Friday, December 14, 2012

Bowl Payout Inequality

Last year the Huffington Post had an article on bowl game payouts and a map of those teams that received bowl game payouts and their relative size.  What the article does not do is measure the amount of NCAA Bowl payout inequality, so I thought that I would take up the gauntlet and measure the degree of income inequality among NCAA Bowls for 2011.  To do so, we need a measure of inequality, and a well known measure is called a Gini coefficient.

The Gini coefficient measure how the distribution of income (or in this case NCAA bowl payouts) deviates from a perfectly equal distribution.  The Gini coefficient is calculated by looking at the  population distribution (in this case the 70 bowl participants in 2011) and relating that to the distribution of income (or bowl payouts).  A Lorentz curve plots the results, which is the red line below for NCAA Bowl payouts in 2011.  The blue line represents a perfectly equal distribution.

The area between the blue and red lines above is the portion of inequality, so if the red and blue lines are the same, then income is perfectly equally distributed and the Gini coefficient equals 0, where if only one team receives all the bowl payouts, then the distribution is perfectly unequally distributed, and the Gini coefficient equals 1.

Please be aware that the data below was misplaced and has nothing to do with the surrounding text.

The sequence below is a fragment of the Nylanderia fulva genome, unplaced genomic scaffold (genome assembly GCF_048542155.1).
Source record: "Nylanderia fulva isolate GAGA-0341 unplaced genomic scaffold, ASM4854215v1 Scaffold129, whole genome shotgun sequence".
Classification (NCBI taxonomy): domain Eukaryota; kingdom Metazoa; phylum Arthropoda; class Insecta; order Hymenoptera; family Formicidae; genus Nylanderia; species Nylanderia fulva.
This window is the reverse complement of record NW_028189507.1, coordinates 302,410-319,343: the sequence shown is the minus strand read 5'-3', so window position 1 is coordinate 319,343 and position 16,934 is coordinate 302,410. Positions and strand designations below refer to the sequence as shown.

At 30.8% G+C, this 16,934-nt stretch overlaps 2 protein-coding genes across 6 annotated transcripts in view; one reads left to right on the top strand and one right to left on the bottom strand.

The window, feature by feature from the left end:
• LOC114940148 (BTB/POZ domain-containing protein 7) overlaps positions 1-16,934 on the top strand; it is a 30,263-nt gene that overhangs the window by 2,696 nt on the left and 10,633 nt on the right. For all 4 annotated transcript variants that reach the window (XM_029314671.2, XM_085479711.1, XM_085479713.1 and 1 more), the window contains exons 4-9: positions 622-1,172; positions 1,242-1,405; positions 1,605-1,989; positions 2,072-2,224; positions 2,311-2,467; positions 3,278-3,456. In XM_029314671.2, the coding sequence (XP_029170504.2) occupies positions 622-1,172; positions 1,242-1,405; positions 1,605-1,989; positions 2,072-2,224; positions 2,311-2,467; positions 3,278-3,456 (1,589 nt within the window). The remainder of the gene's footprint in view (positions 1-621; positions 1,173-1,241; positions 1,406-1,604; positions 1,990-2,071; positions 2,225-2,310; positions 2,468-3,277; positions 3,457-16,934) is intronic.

Running the numbers (I will post next week a step-by-step guide on how to calculate this), I find that the Gini coefficient for 2011 equals 0.503.  Is a Gini coefficient of 0.503 high or low?  To give some perspective, I downloaded the Gini Index (Gini coefficient * 100) from the World Bank and calculated the percentage of observations that had a lower level of income inequality for various nations around the world, and found that since 2000 about 75% of those nations had a more equal distribution of income than NCAA bowl payouts.  Yes, nations such as Iraq have a more equal distribution of income than the NCAA Bowl payouts of 2011.

1 comment:

  1. The bowl payout to each team cannot be correct as some conference operate with bowl revenue sharing procedures. Looking at the payouts like the Huffington post does will undoubtedly give you a higher gini coefficient and does not reflect the true distribution of revenues.

    Duke did not go to a bowl game last year, however they still received a share of bowl revenue from the ACC.